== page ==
This is one of the best sites for researching Cyprus, https://web.archive.org/web/20150927094 ... 0page.html
You could also look here, https://www.prio.org/Programmes/Programme/?x=14


Ah, your reply just came in fresh.

I'm aware of what you mention as I've researched the history of the conflict, which I tried to do with independent sources as much as I could (for example scientific research from universities not based or in anyway connected to the involved countries and communities).

I see the point you're making, but what I wonder is what your standing point is on possible unification in a federal state. The constitution you mentioned didn't work for (as I would say) obvious reasons, but with a federal stated based on Zwitserland or Belgium, where both communities have their regions on which some autonomy can be applied, but the country functions as one, would that be a problem for you?

Also it seems, but maybe I'm not well informed enough here, that Erdogan is actually willing to let Northern Cyprus 'go'. Although his words and deeds tend to differ quite a bit lately, ofcourse.


Unification would be good only if Turkey released its grip on the island and agreed to return a significant portion of Cyprus to Greek Cypriots. Unfortunately Turkey wants to keep its rights as guarantor and retain towns like Morphou for the Turkish Cypriots. Turkey has made many changes in the north that the Greek Cypriots find hard to accept - such as illegally settling thousands of mainland Turks in the occupied territory and "selling" our properties to cheapskate opportunists from Europe.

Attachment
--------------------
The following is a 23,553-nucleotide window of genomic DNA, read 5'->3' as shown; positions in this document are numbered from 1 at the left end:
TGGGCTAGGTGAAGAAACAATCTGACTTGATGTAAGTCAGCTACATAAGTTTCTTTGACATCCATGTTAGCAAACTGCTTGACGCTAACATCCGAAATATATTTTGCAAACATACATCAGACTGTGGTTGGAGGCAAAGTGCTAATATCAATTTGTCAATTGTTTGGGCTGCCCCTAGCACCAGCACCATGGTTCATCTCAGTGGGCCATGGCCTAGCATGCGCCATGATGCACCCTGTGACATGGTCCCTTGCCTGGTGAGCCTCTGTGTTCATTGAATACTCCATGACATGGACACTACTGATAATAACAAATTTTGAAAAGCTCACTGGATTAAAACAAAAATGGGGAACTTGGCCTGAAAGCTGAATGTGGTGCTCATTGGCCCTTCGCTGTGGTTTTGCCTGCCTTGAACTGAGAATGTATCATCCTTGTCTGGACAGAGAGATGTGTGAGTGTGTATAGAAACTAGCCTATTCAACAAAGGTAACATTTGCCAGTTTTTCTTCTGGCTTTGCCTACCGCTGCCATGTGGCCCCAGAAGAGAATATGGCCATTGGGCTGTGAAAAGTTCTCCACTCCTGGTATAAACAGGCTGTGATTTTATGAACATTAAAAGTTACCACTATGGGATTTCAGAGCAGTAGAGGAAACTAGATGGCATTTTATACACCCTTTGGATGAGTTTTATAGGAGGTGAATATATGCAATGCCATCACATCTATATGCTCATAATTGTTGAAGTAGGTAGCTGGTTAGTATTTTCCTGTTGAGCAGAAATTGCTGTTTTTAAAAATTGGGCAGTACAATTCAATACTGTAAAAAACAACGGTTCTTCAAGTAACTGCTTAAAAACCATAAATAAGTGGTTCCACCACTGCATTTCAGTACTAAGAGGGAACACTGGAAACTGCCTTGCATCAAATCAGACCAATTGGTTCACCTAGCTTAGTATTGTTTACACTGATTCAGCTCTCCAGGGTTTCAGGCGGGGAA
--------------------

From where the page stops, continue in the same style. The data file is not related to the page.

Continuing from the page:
As for Erdogan, one only has to see how he managed to blackmail the EU into removing visa requirements and coughing up billions of euros to realise what a manipulative leader he is. It's strange how the flow of immigrants to Greece has suddenly been halted whereas a few weeks ago Turkey was "struggling" to stop them.
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Re: Writing my thesis on the Cyprus Problem

Postby Erwinski » Thu May 05, 2016 11:46 pm

I see. As far as I know the presence of the Turkish army (and therewith Turkey being a guarantor) is one of the (to me logical) breaking points in the ongoing unification talks anyway (together with the property issue). I'm not an expert (yet, hehe...) but to me it seems that unification will never happen when the Turkish army doesn't leave the island. And yes, indeed, Erdogan is an unpredictable one , so it's unsure to know what he means when he says he's willing to let Cyprus 'go', as I already mentioned.

The role and current situation in Turkey regarding both the issue Cyprus and the EU in general is quite interesting. It is arguably because of the Cyprus issue that Turkey did never become a member of the EU, as Greece was avoiding that with veto's (there's an interesting research paper from the University of Utrecht on that matter). Now I do wonder if that in the end is a good or bad thing, somehow my gutfeeling tells me that Turkey being part of the EU in an early stage might have avoided it becoming an autocratic state ruled by someone like Erdogan. On the other hand I know that this is not necessarily a right way of thinking, as one only needs to look at the recent situation in Hungary (although still being a very different case) for that.
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Re: Writing my thesis on the Cyprus Problem

Postby Jerry » Fri May 06, 2016 12:28 am

Erwinski wrote:I see. As far as I know the presence of the Turkish army (and therewith Turkey being a guarantor) is one of the (to me logical) breaking points in the ongoing unification talks anyway (together with the property issue). I'm not an expert (yet, hehe...) but to me it seems that unification will never happen when the Turkish army doesn't leave the island. And yes, indeed, Erdogan is an unpredictable one , so it's unsure to know what he means when he says he's willing to let Cyprus 'go', as I already mentioned.